UWA’s unofficial explanation has been that the communities/districts in other regions have not asked for the game reserves to be upgraded to national parks; only the community around Katonga has asked! The question then is were they prompted or not? Were other areas prompted and were they are negative or not?

The benefits of a national park in a given area are immense. In terms of direct monetary contribution to communities around the national parks, UWA in the financial year 2015/2015 gave Shs900 million to the districts of Kasese, Kamwenge, Rubirizi, Mitooma, Rukungiri, Kanungu and Ibanda as part of the 20 per cent gate collections given back to the communities for conservation.

In the same year and for the same purpose, UWA gave Shs143 million to the communities adjacent to Kidepo Valley N P to implement livelihood projects. In 2014/2015, UWA had given Shs175 million to the communities adjacent to Lake Mburo NP as revenue-sharing funds. In 2006, UWA gave back Shs400 million to 15 sub counties surrounding Murchison Falls National Park in the districts of Buliisa, Masindi, Apac, Gulu, Amoro and Nebbi.

The latest figures were not available despite several attempts to get them from UWA.

*This image is copyright of its original author

Poverty estimates

Pian Upe and Ajai game parks

Several conservationists and tourism experts have spoken about the need to upgrade Pian Upe and Ajai game reserves into national parks but so far only Katonga is on UWA’s cards.
It certainly should not be a case of either or! The issue for UWA and government is to look at what investments can be made in other game reserves to make them more viable as conservation and tourism areas. Ajai Wildlife Reserve that was home to the rhinocerous can be stimulated by re-introduction of rhinos and other game. Instead rhinos are only at the privately owned Ziwa Ranch in Nakasongola.

More tourists visiting Ajai would not only boost the economy of West Nile region, it would also add a new activity to tourists visiting Murchison Falls NP given that the two conservation areas are about 100km apart.

Pian Upe is located in eastern Uganda and lies in the lower Karamoja area is very compelling proposition. It is the second largest conservation area in the country after Murchison Falls NP. But it has suffered years of neglect and abuse that in 2003 a plan to de-gazette it into farmland was mooted but thankfully defeated.

The potential for Pian Upe for conservation and tourism is immense. In the past, the area once supported big populations of elephants, lions, black rhinos and giraffes which are now extinct. Today there are small populations of zebra, eland, Grants gazelle and smaller mammals and the smaller cats and jackals. Translocations of a few hundred animals from the other national parks can therefore quickly get Pian Upe on its feet. Of course this would come with careful study and strengthening of manpower to protect the animals from poachers as well as development of requisite infrastructure to support national park activities. All these are not impossibilities and lie squarely in UWA’s mandate, Uganda Tourism Board and the Ministry of Tourism.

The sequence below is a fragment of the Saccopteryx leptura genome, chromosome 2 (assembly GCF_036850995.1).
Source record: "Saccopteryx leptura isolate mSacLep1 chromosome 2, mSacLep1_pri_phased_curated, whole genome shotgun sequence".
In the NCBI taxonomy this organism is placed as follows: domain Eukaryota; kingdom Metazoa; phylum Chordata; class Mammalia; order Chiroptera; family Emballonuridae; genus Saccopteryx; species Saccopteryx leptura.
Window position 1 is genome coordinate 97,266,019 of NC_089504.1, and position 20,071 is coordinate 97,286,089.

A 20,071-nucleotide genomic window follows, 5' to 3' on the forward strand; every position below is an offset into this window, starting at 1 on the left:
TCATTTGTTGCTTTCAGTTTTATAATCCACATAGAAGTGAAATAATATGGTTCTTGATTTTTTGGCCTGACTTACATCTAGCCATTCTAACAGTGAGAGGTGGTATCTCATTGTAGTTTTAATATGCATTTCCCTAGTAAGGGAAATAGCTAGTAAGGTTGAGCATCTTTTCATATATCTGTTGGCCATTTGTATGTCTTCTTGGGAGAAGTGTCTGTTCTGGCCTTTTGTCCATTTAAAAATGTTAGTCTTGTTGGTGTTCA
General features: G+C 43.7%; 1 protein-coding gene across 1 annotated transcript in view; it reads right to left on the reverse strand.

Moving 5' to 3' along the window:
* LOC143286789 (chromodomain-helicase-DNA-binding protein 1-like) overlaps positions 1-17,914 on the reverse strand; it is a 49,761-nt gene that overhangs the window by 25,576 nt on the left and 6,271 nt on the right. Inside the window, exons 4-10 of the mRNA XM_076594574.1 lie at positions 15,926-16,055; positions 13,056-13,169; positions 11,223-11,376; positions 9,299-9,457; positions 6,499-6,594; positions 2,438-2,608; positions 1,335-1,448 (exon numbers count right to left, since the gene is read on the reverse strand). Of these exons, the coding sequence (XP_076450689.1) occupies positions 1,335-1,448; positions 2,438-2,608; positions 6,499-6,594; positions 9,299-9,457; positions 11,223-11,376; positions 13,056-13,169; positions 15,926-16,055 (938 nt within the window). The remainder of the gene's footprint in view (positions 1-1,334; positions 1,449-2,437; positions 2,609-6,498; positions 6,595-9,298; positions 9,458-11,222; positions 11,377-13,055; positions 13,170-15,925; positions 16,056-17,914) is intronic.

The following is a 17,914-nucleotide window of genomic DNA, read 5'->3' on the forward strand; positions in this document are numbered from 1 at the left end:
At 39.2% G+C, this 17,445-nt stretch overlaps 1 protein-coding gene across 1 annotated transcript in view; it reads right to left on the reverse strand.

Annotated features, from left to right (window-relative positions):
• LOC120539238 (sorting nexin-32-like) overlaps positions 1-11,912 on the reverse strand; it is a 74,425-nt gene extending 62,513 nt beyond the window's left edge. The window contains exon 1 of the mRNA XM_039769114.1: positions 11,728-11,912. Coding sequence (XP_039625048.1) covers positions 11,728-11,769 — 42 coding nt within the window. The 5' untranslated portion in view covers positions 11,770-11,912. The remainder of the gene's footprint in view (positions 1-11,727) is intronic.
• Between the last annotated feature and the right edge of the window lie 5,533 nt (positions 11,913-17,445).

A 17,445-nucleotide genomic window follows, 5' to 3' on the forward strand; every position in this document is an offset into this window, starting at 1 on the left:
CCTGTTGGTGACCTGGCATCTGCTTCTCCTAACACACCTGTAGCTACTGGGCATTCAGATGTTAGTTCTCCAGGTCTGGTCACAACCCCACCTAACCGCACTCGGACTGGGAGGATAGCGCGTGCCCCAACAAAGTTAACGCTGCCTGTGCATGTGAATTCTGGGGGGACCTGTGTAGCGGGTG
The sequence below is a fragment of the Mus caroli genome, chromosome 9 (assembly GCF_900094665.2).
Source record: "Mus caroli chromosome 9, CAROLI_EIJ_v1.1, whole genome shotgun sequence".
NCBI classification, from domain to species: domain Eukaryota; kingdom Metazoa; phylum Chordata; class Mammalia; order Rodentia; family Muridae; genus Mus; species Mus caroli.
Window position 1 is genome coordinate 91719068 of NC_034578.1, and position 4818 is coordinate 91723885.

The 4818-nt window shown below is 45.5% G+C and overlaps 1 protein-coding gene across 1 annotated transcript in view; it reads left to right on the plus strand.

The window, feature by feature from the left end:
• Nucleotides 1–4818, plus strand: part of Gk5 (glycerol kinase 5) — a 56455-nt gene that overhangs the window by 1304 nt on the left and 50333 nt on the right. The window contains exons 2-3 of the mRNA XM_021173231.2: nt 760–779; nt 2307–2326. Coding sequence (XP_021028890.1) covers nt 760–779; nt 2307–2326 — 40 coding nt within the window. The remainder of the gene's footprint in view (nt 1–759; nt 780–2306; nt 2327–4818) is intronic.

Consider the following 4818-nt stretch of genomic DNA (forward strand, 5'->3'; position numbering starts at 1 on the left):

Balancing the regions

The elevation of Pian Upe to a national park would not only bring about some balance in the spread of national parks and tourism infrastructure, it would also make the other two national parks in the region – Mt Elgon and Kidepo Valley – more viable as a complete circuit. A tourist could therefore plan to visit Mt Elgon, Pian Upe and end up at Kidepo in one swoop.

The other impact of Pian Upe NP is that it could boost visits to existing places that attract minimal tourist traffic like Nyero Rock Paintings and Sipi Falls and perhaps stimulate the development of other sites like the enchanting Mt Kadam that is barely 100km away, Lake Bisina and Lake Opeta.

As earlier noted, tourism has a ripple effect near and far. The immediate beneficiaries would be the community surrounding the park who would not only get jobs, supply tourist lodges that will crop up, and sell artifacts to tourists, they would also share 20 per cent revenues from UWA’s gate collections.

Hotels in the nearby towns of Mbale, Moroto and Soroti whose room accupancy is currently very low as they mostly host training workshops and a handful of itinerants would greatly benefit from increased tourist visits. A few other hotels and stop-overs shall also be viable along the Tirinyi highway and the Mbale-Nakapiripirit-Moroto highway. Tour operators would also benefit from a new tourism circuit and the opportunity it brings to host tourists for more days, therefore more earnings.Finally the country would gain most – better conservation in an area that has suffered neglect, more diversified tourism experience, more revenues and better livelihood.

Domain: Daily Monitor


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  Arabian leopard
Posted by: bigcatlover - 09-18-2018, 01:47 AM - Forum: Leopard - Replies (6)
Hey guys noticed there was no thread for the Arabian leopard the smallest leopard subspecies and a cat thats really close to extinction The Arabian leopard has pelage hues that vary from pale yellow to deep golden or tawny and are patterned with rosettes. At a weight of about 30 kg (66 lb) for the male and around 20 kg (44 lb) for the female,
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  Crocodile and Big cats Interaction
Posted by: sanjay - 09-17-2018, 08:35 AM - Forum: Reptiles and Birds - Replies (54)
I think this is much needed separate thread where we can share information, images and video related to crocodile, alligators and caiman interacting with big cats or any other predator species.
I request to post all your finding in this thread which is related to These reptiles and other carnivora, specially big cats.